The MCU Spider-Man is Dead (Maybe)…Long Live Spider-Man!


Let me preface this op-ed by saying that I liked both SPIDER-MAN: HOMECOMING and the most recent Spidey flick, SPIDER-MAN: FAR FROM HOME (though I prefer the former a good bit over the latter).

However, the first two Sam Raimi-directed (no relation and spells it wrong) SPIDER-MAN films are far superior and far more “traditional Spider-Man,” if you will.  Heck, most people rank SPIDER-MAN II as one of the genre’s best and I absolutely concur — it’s likely in my top 5…top 10 fo sho. (And yes, SPIDER-MAN III was, well, not good, but it isn’t nearly as horrible as perception has it nowadays.)

Oh yeah, there’s also the two THE AMAZING SPIDER-MAN films starring the Val Kilmer of the Spider-Man film franchise, Andrew Garfield.  Yes, THE AMAZING SPIDER-MAN 2 is average at best, the first one was not only more than OK, but a box office success as well.

(If Andrew Garfield = Val Kilmer, then THE AMAZING SPIDER-MAN = BATMAN FOREVER.  I know you BOF’ers get the analogy because BOF readers are smart!)

Then there’s the animated SPIDER-MAN: INTO THE SPIDER-VERSE animated film which just may be the best theatrically-released Spidey movie to date.

Using my Texas math, out of the eight Sony-produced Spider-Man movies, only two of ’em — SPIDER-MAN III and THE AMAZING SPIDER-MAN 2 — weren’t all that good (though both made money).

So this idea that “Sony sucks at making Spider-Man movies!” is simply false.  Most have been good and all have made money.  Check this out: No live-action Spider-Man movie has made less than $700 million worldwide.  Even VENOM — which fans claim “sucks” — rang up $856 million at the box office.

Yes I know, Marvel Studios was creatively behind the last two Spider-Man movies starring Tom Holland and had Kevin Feige on board as producer.

But my dear BOF’ers, therein lies the rub.

While both HOMECOMING and FAR FROM HOME were solo Spider-Man films, they were equally 2+ hour commercials for previous MCU films — AVENGERS: ENDGAME first and foremost.

Now we’re finally getting to the heart of the matter at hand.

Apparently, Sony — who owns the films rights to Spider-Man (and all that entails) — and Disney — who owns Marvel Comics and Marvel Studios — cannot come to an agreement when it comes to Spider-Man on film.  Thus, the character of Spider-Man (and all that entails) can no longer be used in future Disney MCU films, and there won’t be any MCU stuff in solo Spider-Man movies.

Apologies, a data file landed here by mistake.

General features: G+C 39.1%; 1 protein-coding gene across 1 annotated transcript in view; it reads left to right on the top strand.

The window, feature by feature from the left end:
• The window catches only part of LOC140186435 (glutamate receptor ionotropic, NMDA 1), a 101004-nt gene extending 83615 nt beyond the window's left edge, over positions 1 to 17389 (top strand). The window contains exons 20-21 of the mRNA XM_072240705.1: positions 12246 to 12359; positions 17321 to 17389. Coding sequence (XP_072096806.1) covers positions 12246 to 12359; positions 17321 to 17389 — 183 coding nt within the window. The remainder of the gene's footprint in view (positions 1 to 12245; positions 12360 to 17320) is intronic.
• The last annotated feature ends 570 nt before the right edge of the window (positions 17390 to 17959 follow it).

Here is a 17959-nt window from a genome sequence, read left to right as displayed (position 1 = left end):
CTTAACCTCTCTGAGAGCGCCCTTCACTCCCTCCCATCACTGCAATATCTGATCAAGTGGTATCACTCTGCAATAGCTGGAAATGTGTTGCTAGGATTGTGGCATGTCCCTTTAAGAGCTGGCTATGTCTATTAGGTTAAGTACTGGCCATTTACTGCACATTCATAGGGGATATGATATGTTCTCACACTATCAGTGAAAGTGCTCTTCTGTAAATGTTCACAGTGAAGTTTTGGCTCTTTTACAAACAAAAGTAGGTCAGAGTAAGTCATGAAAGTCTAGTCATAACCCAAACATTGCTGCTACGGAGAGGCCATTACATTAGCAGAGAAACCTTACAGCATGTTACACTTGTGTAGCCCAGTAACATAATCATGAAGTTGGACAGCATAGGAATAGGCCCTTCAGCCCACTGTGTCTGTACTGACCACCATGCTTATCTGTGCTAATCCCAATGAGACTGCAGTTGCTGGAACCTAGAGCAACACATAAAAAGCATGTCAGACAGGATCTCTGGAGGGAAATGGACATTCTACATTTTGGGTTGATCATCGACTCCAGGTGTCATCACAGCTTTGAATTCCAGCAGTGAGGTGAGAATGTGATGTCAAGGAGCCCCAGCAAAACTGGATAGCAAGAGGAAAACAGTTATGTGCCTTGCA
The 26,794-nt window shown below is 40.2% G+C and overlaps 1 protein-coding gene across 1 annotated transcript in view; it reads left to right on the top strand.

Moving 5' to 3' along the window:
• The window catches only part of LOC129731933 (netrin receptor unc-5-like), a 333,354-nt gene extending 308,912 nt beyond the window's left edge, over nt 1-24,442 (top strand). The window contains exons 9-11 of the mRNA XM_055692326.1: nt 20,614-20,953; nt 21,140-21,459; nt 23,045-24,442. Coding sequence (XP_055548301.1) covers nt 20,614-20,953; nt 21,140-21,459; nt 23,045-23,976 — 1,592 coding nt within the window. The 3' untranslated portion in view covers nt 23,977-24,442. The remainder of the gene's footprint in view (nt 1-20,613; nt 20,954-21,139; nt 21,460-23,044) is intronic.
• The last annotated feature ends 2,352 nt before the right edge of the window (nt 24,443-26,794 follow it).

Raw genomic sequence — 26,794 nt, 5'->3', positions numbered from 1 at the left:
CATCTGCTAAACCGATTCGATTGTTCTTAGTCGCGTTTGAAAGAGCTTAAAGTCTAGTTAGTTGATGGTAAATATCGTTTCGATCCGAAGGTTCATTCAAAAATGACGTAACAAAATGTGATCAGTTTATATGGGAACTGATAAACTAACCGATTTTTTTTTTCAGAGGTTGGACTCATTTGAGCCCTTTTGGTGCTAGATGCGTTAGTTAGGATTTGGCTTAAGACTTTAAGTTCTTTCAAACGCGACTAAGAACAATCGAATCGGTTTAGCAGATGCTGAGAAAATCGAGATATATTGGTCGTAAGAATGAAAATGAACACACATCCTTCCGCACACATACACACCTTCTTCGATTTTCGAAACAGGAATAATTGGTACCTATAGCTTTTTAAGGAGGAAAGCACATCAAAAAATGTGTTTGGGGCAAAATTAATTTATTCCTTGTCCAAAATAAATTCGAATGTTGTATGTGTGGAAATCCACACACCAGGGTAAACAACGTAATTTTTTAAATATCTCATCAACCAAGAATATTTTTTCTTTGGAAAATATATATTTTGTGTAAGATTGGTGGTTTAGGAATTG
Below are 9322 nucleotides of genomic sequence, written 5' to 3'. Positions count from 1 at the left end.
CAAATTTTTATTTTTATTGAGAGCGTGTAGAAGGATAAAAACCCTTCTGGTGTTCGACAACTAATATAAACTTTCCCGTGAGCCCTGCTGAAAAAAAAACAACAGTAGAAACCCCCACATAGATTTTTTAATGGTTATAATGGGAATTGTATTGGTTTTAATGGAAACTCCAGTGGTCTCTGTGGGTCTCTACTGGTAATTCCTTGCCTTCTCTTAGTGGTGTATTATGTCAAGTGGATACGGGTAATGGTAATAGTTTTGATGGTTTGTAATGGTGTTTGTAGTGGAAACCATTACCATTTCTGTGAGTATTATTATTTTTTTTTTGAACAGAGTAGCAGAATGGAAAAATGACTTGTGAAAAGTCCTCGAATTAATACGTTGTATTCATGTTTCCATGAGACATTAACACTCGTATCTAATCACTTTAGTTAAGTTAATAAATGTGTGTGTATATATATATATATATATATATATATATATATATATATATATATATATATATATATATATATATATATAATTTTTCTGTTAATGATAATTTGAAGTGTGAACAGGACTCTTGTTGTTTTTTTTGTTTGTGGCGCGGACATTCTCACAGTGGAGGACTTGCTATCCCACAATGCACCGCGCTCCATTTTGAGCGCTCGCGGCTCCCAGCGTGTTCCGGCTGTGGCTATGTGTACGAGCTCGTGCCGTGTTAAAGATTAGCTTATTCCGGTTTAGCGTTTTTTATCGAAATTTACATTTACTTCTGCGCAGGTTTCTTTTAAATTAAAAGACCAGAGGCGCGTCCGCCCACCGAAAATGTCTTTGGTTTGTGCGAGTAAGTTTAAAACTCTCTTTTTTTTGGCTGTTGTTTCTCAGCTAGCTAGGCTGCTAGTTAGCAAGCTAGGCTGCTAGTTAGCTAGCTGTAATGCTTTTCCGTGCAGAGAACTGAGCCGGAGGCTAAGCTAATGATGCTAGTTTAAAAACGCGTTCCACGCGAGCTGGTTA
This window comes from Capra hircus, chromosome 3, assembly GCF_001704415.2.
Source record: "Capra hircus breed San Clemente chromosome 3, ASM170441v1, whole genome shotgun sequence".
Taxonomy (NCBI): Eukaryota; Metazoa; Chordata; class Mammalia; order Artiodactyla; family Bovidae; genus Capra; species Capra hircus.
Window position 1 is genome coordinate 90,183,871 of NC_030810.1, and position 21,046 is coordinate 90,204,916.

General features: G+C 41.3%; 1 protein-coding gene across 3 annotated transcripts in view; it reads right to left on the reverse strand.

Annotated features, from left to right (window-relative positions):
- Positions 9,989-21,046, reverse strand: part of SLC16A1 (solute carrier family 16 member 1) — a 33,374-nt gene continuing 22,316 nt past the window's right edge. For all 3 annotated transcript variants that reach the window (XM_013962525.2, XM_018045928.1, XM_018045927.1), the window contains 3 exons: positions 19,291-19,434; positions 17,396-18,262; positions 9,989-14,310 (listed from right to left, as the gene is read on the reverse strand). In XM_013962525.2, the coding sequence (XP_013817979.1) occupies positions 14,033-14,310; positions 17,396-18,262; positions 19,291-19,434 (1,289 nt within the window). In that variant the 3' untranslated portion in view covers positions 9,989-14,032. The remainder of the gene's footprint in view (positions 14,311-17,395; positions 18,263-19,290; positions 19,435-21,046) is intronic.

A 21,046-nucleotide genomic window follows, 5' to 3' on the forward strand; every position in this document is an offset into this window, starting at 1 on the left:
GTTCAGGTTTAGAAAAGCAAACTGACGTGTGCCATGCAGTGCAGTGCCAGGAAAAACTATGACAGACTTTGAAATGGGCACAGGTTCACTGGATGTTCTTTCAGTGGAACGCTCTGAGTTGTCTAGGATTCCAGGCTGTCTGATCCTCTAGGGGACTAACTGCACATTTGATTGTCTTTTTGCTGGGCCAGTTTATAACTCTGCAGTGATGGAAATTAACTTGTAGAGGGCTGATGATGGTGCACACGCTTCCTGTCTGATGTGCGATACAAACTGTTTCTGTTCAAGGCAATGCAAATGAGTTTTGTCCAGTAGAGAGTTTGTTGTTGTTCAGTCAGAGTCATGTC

If that means there will be no more MCU stuff shoehorned into a solo Spider-Man movie, I’m totally on board.

No more Peter Parking mourning/haunted by the loss of Tony Stark (shouldn’t he be mourning/haunted by the loss of his Uncle Ben?).

No more Happy Hogan hanging around and trying to make the moves on Aunt May.

No more Nick Furry and Maria Hill showing up to pressure/guilt Peter Parker into working for the Avengers.

No more Spider-Man suits made from Stark Industries technology — especially those made via a 3D printer?

No more globetrotting adventures.

No more, b*tch, please, Spider-Man in space!

And most importantly, no more “Peter Parker will be the next Tony Stark” nonsense.

No matter how popular Robert Downey, Jr’s Tony Stark/Iron Man became over the last decade, Iron Man is still a C list — maybe B-list — character.  Let’s be real, it’s RDJ who is the A-lister, not ‘ol shell head.

However, Spider-Man is as popular and iconic as Superman and even my beloved Batman.

There are no MCU story threads from either HOMECOMING or FAR FROM HOME that MUST be included in the next Spider-Man movie.  Who gives a damn if Happy gets it going with Aunt May or if Peter Parker becomes the “Next Tony Stark?”

I’ll be honest, while I’ve always been a Batman fan and gravitated to DC Comics as a result, Spider-Man was and is still my 2nd favorite comic book character.

I’d like to see THAT Spider-Man — actually Peter Parker — on the big screen again.

You know, the nerdy high school kid who relies just as much on his scientific genius as he does his radioactive spider-given superpowers.  The one who can barley make means meet and struggles constantly upholding Uncle Ben’s advice: “With great power comes great responsibility.”

Sony owns the cinematic rights to Spider-Man (and all that entails) and the character doesn’t need to be propped up by the MCU.  So the idea that no more MCU Spider-man will negatively affect solo Sony Spider-man movies is simply false.

Frankly, the only people who really care about Spider-Man being out of the MCU is the continuity/it MUST all connect dammit! contingent who want cross-pollination, cameos, shared storylines, and all that stuff.  (And yes, the fanBOIZ are representing online in response to the Spider-Man news exactly as expected.  We got us another futile hashtag campaign folks!)


Just move forward with Tom Holland and the rest of the gang and focus on our Friendly Neighborhood Spider-Man. – Bill “Jett” Ramey